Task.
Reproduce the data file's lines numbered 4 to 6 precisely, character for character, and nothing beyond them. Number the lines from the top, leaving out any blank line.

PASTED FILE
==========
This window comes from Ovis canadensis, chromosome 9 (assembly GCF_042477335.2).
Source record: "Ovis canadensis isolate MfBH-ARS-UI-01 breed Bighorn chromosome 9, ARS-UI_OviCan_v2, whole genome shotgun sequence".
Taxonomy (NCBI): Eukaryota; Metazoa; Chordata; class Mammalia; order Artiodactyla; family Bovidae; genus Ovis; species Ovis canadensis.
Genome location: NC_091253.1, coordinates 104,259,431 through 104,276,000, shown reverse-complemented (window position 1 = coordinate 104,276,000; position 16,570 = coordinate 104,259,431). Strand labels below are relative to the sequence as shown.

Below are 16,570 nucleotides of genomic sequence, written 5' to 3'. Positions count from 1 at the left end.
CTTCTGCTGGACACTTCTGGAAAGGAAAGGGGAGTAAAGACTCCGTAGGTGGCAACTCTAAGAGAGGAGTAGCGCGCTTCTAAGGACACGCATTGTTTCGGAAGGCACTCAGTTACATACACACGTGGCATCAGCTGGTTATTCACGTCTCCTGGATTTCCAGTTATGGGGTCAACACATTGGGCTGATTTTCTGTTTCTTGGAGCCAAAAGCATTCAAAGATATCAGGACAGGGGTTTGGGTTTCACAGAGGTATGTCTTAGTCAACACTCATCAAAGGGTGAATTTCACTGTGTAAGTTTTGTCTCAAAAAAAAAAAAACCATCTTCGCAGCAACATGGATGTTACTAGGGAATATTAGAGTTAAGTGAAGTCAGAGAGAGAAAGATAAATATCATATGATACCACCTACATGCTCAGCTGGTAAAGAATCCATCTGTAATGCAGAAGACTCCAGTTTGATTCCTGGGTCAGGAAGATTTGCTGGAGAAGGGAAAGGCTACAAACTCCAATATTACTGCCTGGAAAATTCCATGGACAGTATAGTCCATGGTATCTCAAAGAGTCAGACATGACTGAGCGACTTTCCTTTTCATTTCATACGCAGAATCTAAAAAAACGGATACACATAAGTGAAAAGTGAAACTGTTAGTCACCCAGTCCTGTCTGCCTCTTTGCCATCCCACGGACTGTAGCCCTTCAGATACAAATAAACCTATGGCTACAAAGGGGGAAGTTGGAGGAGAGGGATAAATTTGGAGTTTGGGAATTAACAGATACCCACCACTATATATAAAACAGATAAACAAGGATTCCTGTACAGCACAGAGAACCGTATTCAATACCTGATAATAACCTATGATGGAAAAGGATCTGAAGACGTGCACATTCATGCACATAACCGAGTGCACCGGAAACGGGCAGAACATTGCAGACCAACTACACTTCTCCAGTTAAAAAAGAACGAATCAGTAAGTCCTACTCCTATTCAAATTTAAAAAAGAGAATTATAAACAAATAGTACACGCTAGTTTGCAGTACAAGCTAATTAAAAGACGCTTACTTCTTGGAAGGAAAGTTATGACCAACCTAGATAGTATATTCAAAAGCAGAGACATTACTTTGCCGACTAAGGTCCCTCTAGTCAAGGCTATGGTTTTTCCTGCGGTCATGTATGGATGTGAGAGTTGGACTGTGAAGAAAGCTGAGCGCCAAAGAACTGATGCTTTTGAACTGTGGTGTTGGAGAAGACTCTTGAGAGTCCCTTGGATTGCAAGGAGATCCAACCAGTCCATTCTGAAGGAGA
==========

Genome location: NC_091253.1, coordinates 104,259,431 through 104,276,000, shown reverse-complemented (window position 1 = coordinate 104,276,000; position 16,570 = coordinate 104,259,431). Strand labels below are relative to the sequence as shown.

Below are 16,570 nucleotides of genomic sequence, written 5' to 3'. Positions count from 1 at the left end.
CTTCTGCTGGACACTTCTGGAAAGGAAAGGGGAGTAAAGACTCCGTAGGTGGCAACTCTAAGAGAGGAGTAGCGCGCTTCTAAGGACACGCATTGTTTCGGAAGGCACTCAGTTACATACACACGTGGCATCAGCTGGTTATTCACGTCTCCTGGATTTCCAGTTATGGGGTCAACACATTGGGCTGATTTTCTGTTTCTTGGAGCCAAAAGCATTCAAAGATATCAGGACAGGGGTTTGGGTTTCACAGAGGTATGTCTTAGTCAACACTCATCAAAGGGTGAATTTCACTGTGTAAGTTTTGTCTCAAAAAAAAAAAAACCATCTTCGCAGCAACATGGATGTTACTAGGGAATATTAGAGTTAAGTGAAGTCAGAGAGAGAAAGATAAATATCATATGATACCACCTACATGCTCAGCTGGTAAAGAATCCATCTGTAATGCAGAAGACTCCAGTTTGATTCCTGGGTCAGGAAGATTTGCTGGAGAAGGGAAAGGCTACAAACTCCAATATTACTGCCTGGAAAATTCCATGGACAGTATAGTCCATGGTATCTCAAAGAGTCAGACATGACTGAGCGACTTTCCTTTTCATTTCATACGCAGAATCTAAAAAAACGGATACACATAAGTGAAAAGTGAAACTGTTAGTCACCCAGTCCTGTCTGCCTCTTTGCCATCCCACGGACTGTAGCCCTTCAGATACAAATAAACCTATGGCTACAAAGGGGGAAGTTGGAGGAGAGGGATAAATTTGGAGTTTGGGAATTAACAGATACCCACCACTATATATAAAACAGATAAACAAGGATTCCTGTACAGCACAGAGAACCGTATTCAATACCTGATAATAACCTATGATGGAAAAGGATCTGAAGACGTGCACATTCATGCACATAACCGAGTGCACCGGAAACGGGCAGAACATTGCAGACCAACTACACTTCTCCAGTTAAAAAAGAACGAATCAGTAAGTCCTACTCCTATTCAAATTTAAAAAAGAGAATTATAAACAAATAGTACACGCTAGTTTGCAGTACAAGCTAATTAAAAGACGCTTACTTCTTGGAAGGAAAGTTATGACCAACCTAGATAGTATATTCAAAAGCAGAGACATTACTTTGCCGACTAAGGTCCCTCTAGTCAAGGCTATGGTTTTTCCTGCGGTCATGTATGGATGTGAGAGTTGGACTGTGAAGAAAGCTGAGCGCCAAAGAACTGATGCTTTTGAACTGTGGTGTTGGAGAAGACTCTTGAGAGTCCCTTGGATTGCAAGGAGATCCAACCAGTCCATTCTGAAGGAGA